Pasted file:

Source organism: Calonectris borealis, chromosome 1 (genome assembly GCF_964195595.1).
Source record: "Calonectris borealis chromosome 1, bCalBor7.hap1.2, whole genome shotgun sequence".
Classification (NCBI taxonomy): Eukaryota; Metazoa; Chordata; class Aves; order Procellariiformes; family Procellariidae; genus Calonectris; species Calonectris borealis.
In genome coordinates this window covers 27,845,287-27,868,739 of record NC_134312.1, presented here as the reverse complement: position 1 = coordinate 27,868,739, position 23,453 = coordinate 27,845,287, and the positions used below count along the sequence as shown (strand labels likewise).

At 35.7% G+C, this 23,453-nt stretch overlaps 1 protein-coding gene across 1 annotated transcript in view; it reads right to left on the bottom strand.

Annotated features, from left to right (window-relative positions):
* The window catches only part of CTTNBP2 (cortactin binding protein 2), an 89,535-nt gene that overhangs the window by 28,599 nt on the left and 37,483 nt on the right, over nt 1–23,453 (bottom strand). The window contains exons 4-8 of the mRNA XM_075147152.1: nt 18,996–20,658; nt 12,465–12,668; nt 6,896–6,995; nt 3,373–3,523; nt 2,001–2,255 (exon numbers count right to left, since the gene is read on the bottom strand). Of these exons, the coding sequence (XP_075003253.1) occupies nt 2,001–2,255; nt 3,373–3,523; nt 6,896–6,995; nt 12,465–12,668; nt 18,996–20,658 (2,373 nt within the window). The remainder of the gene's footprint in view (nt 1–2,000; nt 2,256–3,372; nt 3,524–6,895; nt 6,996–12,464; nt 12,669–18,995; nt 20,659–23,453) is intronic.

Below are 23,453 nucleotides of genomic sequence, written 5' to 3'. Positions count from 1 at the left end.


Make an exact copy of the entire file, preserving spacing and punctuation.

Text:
Source organism: Calonectris borealis, chromosome 1 (genome assembly GCF_964195595.1).
Source record: "Calonectris borealis chromosome 1, bCalBor7.hap1.2, whole genome shotgun sequence".
Classification (NCBI taxonomy): Eukaryota; Metazoa; Chordata; class Aves; order Procellariiformes; family Procellariidae; genus Calonectris; species Calonectris borealis.
In genome coordinates this window covers 27,845,287-27,868,739 of record NC_134312.1, presented here as the reverse complement: position 1 = coordinate 27,868,739, position 23,453 = coordinate 27,845,287, and the positions used below count along the sequence as shown (strand labels likewise).

At 35.7% G+C, this 23,453-nt stretch overlaps 1 protein-coding gene across 1 annotated transcript in view; it reads right to left on the bottom strand.

Annotated features, from left to right (window-relative positions):
* The window catches only part of CTTNBP2 (cortactin binding protein 2), an 89,535-nt gene that overhangs the window by 28,599 nt on the left and 37,483 nt on the right, over nt 1–23,453 (bottom strand). The window contains exons 4-8 of the mRNA XM_075147152.1: nt 18,996–20,658; nt 12,465–12,668; nt 6,896–6,995; nt 3,373–3,523; nt 2,001–2,255 (exon numbers count right to left, since the gene is read on the bottom strand). Of these exons, the coding sequence (XP_075003253.1) occupies nt 2,001–2,255; nt 3,373–3,523; nt 6,896–6,995; nt 12,465–12,668; nt 18,996–20,658 (2,373 nt within the window). The remainder of the gene's footprint in view (nt 1–2,000; nt 2,256–3,372; nt 3,524–6,895; nt 6,996–12,464; nt 12,669–18,995; nt 20,659–23,453) is intronic.

Below are 23,453 nucleotides of genomic sequence, written 5' to 3'. Positions count from 1 at the left end.